Spotting scams

Don’t give your credit card information to those looking to make a quick buck.

Financial scams targeting seniors have become so prevalent that they’re now considered “the crime of the 21st century.” Why? Because seniors are thought to have a significant amount of money sitting in their accounts.

Far too many older adults fall prey to scammers who are looking to make a quick buck. The National Council on Aging (NCOA) offers Straight Talk for Seniors® about what to look for, and how to combat fraud and abuse.

While there is not one single collection agency for fraud reports, the Federal Trade Commission’s Consumer Sentinel Network (CSN) reports more than 1.5 million fraud complaints in 2014, with losses totaling more than $1.7 billion. More than 28% of the complaints were from consumers aged 60 and over. Scams and abuse range from Medicare fraud to financial abuse by a loved one. Find a list of the top 10 scams targeting seniors here.

Scams are always changing, but here are eight tested ways seniors can protect themselves:

  • Be aware you are at risk from strangers – and those closest to you.
  • Don’t isolate yourself – stay involved.
  • Always tell solicitors: “I never buy from (or give to) anyone who calls or visits me announced. Send me something in writing.”
  • Shred all receipts with your credit card number.
  • Sign up for the “Do Not Call” list and take yourself off multiple mailing lists.
  • Use direct deposit for benefit checks to prevent checks from being stolen from the mailbox.
  • Never give your credit card, banking, Social Security, Medicare, or other personal information over the phone unless you initiated the call.
  • Be skeptical of all unsolicited offers and thoroughly do your research.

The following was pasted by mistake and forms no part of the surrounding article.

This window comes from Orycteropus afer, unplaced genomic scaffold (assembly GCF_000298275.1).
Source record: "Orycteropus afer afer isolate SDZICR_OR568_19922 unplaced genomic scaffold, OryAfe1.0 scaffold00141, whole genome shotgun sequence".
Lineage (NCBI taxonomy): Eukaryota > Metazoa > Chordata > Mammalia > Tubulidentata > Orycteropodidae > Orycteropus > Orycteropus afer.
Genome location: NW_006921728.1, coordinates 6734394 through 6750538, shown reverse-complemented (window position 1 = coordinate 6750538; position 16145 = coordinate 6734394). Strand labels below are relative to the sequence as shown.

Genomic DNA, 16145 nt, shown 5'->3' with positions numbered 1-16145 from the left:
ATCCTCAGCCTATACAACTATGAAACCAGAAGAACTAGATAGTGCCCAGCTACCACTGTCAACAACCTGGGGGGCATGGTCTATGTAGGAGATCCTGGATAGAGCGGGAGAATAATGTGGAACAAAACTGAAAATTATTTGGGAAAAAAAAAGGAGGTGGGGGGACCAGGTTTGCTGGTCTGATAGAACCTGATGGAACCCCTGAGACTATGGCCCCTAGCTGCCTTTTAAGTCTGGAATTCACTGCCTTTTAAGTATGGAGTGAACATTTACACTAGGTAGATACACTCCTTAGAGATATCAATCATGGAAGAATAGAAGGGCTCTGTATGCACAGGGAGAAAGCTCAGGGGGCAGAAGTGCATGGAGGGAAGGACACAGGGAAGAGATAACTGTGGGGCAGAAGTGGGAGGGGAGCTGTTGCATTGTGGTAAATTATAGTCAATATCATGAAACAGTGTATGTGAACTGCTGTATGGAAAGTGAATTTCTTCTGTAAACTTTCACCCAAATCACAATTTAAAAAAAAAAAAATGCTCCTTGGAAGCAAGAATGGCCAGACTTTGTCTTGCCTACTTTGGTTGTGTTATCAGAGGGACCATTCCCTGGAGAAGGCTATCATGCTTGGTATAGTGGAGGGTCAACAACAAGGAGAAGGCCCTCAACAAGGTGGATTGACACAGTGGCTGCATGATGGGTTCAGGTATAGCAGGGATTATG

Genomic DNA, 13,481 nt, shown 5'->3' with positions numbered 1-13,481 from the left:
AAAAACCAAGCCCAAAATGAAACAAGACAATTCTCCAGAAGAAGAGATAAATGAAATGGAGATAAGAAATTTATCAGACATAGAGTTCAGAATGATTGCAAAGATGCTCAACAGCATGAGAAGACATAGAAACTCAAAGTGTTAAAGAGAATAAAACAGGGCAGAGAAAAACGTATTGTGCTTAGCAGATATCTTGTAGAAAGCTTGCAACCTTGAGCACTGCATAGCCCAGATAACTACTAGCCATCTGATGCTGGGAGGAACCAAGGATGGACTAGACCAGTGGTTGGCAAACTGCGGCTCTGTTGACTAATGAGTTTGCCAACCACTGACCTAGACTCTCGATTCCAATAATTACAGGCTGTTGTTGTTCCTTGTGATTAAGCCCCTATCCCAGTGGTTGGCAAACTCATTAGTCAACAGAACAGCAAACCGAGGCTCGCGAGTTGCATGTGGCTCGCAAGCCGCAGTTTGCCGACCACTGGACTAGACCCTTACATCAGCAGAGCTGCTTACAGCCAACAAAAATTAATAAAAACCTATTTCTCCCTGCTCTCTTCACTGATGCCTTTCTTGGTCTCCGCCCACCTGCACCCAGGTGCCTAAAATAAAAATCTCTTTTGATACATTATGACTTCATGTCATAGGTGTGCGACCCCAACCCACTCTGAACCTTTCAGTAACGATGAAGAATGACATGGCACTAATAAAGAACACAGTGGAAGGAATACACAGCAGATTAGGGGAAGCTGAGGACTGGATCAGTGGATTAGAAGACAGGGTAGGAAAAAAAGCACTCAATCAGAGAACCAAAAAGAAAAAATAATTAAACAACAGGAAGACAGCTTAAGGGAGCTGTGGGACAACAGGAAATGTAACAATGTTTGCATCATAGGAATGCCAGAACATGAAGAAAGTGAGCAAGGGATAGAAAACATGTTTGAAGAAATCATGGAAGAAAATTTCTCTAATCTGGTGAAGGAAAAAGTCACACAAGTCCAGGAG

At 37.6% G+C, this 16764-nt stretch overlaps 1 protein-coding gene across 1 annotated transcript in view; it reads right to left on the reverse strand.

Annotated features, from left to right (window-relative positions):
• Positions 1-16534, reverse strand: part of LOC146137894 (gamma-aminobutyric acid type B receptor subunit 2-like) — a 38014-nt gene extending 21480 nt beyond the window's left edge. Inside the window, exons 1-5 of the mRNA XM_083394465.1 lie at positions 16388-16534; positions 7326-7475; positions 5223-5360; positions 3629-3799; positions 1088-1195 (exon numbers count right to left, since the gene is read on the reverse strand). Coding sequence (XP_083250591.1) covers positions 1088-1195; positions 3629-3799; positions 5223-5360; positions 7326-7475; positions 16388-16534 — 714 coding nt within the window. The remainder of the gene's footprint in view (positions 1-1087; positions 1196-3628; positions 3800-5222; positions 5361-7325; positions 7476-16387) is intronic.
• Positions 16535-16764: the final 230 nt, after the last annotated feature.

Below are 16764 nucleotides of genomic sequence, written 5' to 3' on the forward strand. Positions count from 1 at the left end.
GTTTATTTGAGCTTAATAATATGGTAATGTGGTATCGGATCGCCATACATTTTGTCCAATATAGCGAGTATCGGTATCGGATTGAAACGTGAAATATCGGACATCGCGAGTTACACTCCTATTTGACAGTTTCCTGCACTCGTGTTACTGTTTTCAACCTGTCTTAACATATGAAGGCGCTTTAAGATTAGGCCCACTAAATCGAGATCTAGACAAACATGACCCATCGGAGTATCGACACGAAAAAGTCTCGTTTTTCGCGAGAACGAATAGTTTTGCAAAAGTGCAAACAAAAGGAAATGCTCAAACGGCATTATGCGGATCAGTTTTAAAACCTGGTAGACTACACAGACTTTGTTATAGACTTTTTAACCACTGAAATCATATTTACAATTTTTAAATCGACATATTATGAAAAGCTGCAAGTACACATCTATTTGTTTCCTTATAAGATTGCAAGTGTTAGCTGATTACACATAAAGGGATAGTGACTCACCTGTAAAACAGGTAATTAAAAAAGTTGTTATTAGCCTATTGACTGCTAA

• Warning Signs for Caregivers

There are signs caregivers and loved ones should watch for that can indicate an older adult may be a victim of fraud or abuse, including:

Unusual recent changes in the person’s financial accounts, including atypical withdrawals, new person(s) added, or sudden use of a senior’s ATM or credit card.

The senior suddenly appears confused, unkempt, and/or afraid.

Utility, rent, mortgage, medical, or other essential bills are unpaid despite adequate income.

A caregiver will not allow others access to the senior.

There are piled up sweepstakes mailings, magazine subscriptions, or “free gifts,” which means they may be on “sucker lists.”

Many seniors don’t report financial fraud and abuse because they are afraid or embarrassed to talk about it, but not taking action could only make repercussions worse. Immediately:

Additionally, there are several government agencies that can help.

The state Adult Protective Service (APS) program can help. Find a local office on the Eldercare Locator, or call them toll-free at 1-800-677-1116.

File a complaint online with the Federal Trade Commission Complaint Assistant at: https://www.ftccomplaintassistant.gov/

Call the Consumer Financial Protection Bureau’s complaint line at: 1-855-411-CFPB (2372)

Contact your State Attorney General.

More Information

NCOA’s EconomicCheckUp® website has useful tips and tools to help older adults avoid scams, manage a limited budget, save money, and more.

NCOA’s Savvy Saving Seniors® education program includes a class on Steps to Avoiding Scams. Test your knowledge about scams and get more tips for recognizing scams.

NCOA’s Economic Security Initiative is helping older adults find benefits and protect their finances so they can live a healthy, confident life. Find out more here.

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